But there’s a problem.  Jesus has done something – He is no longer speaking abstractly about light or life or death… things that are abstract, or distant.  No, now He has turned things to people directly – you will be set free.  Yes, you, right here – you are in sin and bondage and you need to be set free.  And this is when the indignation sets in.  “They answered Him, ‘We are offspring of Abraham and have never been enslaved to anyone.  How is it that you say, ‘You will become free?’”  This is one of those statements in the Scriptures where if you think about it, you just want to go nuts.  This is one of the dumbest things ever uttered in the scriptures, this even tops Cain saying, “Am I my brother’s keeper.”  These are Jews saying this.  Now, first thing about the present day for them – they are in Jerusalem… a conquered city.  You have tons of revolutionary movements promising to free them, to drive the Romans out.  I mean, it would be one thing if you were a Jew and heard Jesus promise to free you and you thought it would be the glorious revolution where Rome would get theirs.  But nope – pride kicks in, ignoring the present reality.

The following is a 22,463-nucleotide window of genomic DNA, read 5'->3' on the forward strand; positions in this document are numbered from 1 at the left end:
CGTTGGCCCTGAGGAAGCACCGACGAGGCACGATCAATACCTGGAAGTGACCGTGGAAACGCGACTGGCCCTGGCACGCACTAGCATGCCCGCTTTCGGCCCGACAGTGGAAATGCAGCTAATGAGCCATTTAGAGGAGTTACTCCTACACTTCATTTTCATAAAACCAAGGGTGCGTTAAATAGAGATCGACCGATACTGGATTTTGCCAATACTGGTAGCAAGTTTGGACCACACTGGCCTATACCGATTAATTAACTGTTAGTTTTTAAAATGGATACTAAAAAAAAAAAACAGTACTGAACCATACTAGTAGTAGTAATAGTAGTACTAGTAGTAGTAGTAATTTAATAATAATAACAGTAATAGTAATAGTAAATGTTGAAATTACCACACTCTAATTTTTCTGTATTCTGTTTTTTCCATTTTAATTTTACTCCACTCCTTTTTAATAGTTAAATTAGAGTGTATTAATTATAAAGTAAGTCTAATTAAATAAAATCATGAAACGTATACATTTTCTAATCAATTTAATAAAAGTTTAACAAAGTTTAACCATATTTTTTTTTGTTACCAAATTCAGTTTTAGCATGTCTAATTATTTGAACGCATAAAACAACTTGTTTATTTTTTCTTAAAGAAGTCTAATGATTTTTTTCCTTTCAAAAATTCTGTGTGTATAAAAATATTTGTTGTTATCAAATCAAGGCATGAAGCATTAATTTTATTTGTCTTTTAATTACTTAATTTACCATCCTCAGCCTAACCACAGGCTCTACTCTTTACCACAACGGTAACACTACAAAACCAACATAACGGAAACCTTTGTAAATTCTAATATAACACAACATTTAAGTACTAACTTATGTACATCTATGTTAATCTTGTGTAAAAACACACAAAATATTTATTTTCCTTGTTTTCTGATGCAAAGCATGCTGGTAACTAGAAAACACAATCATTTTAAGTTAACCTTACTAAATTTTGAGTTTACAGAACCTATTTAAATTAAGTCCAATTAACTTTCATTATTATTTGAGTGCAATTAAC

But it’s worse than that – it’s not just denial about the here and now.  It’s a denial of the past.  If you go to Exodus 20, where God gives the 10 Commandments, the Law that basically defines what a Jew is, how does it start?  God declares, “I AM the Lord your God who brought you out of the land of Egypt, out of the house of slavery.”  Who are you, O Jew?  What is your identity?  You are not just a child of Abraham, but you are the children of Abraham whom God rescued from slavery!  When Jesus says that He, the Truth, will set you free, this is Jesus pointing to the wonder and mystery that He is God, the same Lord God who freed them from temporal bondage in Egypt, the God who has come to free them from bondage to sin and death and give them everlasting life.  And instead of hearing this and rejoicing – these folks get their dander up.  What’s this about me being a slave – um, forget you Jesus, we ain’t never been slaves to nobody no how, no Sir-ee!  And suddenly, the entirety of the Old Testament from Exodus onwards is tossed out.  Over and over God is identified as the one who brought His children out of Egypt – that’s the heart of celebrating the Passover, that’s the heart of all the Old Testament celebrations.  But nope – not us.